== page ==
which async framework?

Chris Angelico rosuav at gmail.com
Tue Mar 11 20:02:28 CET 2014


On Wed, Mar 12, 2014 at 5:43 AM, Antoine Pitrou <solipsis at pitrou.net> wrote:
> This is the usual assumption that high-level libraries are made of useless
> cruft piled up by careless programmers. But there are actual reasons
> why these frameworks have a significant amount of code, and people who
> decide to ignore those reasons are simply bound to reimplement
> non-trivial parts of those frameworks in less careful and less tested
> ways (and they have to maintain it themselves afterwards).

Once again, that's a judgment call. Those frameworks are usually
written to be generic and to support lots of different systems, and if
all you need is one of them, it's not so obvious that you 'ought to'
use the framework. You do not need Joomla when all you want is a whole
lot of static HTML files by one person - look for a simpler framework
that doesn't put heaps of emphasis on user management, or no framework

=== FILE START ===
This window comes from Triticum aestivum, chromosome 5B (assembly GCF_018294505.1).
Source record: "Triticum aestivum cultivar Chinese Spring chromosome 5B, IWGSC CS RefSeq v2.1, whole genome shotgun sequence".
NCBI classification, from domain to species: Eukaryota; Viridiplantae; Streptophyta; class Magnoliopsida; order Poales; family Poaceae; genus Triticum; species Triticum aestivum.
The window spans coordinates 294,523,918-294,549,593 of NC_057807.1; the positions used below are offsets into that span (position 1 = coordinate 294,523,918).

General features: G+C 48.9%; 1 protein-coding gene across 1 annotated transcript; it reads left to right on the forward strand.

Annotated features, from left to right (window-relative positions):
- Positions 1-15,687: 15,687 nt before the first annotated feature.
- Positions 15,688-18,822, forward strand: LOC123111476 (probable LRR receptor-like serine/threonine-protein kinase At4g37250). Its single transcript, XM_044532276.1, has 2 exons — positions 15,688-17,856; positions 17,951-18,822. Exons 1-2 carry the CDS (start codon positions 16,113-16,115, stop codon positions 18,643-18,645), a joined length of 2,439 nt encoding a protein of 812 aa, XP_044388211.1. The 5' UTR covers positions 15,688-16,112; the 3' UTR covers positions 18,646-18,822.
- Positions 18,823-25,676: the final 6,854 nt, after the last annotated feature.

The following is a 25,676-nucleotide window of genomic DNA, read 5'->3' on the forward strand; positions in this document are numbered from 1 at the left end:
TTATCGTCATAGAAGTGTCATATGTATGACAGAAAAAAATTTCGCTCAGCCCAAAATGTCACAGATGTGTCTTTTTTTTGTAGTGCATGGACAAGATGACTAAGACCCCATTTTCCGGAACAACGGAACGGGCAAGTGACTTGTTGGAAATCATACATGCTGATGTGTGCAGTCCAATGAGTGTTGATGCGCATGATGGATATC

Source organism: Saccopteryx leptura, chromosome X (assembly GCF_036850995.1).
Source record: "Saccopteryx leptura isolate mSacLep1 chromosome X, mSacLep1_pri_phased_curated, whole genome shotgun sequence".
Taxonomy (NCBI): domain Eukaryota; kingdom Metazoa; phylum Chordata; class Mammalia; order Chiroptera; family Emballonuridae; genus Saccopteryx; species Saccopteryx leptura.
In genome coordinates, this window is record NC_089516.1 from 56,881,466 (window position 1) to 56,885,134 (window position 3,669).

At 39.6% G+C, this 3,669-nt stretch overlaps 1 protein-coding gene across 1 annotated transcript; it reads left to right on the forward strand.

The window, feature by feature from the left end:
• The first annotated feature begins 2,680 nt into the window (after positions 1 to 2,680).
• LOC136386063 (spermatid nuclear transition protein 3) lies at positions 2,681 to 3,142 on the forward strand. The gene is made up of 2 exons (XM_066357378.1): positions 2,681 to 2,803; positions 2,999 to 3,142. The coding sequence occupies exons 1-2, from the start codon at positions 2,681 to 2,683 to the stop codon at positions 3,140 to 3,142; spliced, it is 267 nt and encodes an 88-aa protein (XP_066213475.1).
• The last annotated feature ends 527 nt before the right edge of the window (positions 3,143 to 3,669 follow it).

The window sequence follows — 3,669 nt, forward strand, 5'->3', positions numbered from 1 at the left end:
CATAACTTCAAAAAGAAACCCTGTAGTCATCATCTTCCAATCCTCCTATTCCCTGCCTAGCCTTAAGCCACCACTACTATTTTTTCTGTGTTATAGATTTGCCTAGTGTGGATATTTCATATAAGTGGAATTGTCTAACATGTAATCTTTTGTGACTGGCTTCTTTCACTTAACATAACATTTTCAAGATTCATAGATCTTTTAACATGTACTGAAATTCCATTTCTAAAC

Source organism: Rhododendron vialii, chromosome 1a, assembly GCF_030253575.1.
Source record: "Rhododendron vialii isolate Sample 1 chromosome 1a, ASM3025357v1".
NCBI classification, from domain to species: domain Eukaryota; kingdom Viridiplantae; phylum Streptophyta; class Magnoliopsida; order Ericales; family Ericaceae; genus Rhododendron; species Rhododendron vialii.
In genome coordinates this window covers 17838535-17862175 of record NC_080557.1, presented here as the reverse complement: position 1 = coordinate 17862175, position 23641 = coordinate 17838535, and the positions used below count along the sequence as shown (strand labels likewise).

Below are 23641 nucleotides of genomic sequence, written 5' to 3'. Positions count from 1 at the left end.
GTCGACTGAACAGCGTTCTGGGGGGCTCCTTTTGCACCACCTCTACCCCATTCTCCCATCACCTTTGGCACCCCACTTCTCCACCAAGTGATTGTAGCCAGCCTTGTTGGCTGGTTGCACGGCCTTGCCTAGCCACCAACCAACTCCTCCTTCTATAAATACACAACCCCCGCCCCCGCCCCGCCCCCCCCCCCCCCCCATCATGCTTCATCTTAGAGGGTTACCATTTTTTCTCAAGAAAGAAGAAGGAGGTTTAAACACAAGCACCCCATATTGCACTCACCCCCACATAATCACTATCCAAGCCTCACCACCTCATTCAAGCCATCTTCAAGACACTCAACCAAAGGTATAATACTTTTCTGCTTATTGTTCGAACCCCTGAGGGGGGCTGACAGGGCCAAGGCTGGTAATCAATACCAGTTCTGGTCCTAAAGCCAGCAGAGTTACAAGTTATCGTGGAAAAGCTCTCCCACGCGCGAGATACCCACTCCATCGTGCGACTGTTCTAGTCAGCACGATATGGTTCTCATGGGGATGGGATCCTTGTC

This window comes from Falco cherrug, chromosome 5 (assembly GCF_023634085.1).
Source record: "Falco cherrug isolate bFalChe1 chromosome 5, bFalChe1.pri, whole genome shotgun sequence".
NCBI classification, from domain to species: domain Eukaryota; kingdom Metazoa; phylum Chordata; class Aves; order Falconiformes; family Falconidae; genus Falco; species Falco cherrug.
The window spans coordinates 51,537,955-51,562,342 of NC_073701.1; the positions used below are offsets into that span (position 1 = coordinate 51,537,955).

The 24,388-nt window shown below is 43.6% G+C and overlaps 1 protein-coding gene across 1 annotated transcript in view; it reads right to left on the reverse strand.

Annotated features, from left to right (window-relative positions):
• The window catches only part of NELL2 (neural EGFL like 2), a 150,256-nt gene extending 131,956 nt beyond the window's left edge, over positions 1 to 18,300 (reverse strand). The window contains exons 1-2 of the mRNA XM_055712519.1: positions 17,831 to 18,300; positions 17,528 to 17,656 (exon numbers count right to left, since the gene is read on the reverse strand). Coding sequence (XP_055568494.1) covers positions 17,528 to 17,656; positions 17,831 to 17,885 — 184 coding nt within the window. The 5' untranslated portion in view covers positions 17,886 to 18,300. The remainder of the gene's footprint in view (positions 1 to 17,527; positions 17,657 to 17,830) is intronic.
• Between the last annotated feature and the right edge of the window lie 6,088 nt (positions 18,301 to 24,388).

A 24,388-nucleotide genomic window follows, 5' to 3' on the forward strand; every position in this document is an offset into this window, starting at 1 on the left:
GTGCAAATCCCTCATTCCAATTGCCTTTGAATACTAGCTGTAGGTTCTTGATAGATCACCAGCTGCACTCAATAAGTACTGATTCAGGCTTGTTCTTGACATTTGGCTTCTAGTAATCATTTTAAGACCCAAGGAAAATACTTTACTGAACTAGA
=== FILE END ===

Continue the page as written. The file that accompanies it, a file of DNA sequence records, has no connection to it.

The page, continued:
at all (just some nice templating system).

But yes. If you're reimplementing something, you have to have a VERY
good reason. I'm much more likely to write a program that edits
bindfiles than to write a DNS server (although I have done both - Pike
makes it easy to do the latter, and I had one situation where I was
using DNS in such a way that I actually needed to generate responses
on-the-fly based on rules, rather than pre-write everything), because
BIND9 already handles pretty much everything, and its definition files
are simple and easy to manipulate. (That said, though, I have
*frequently* gone for some kind of meta-file with a script that
creates the actual bindfiles. Helps with keeping things consistent,
making sure I do the version updates, and so on. But that's not
rewriting BIND.)

ChrisA



More information about the Python-list mailing list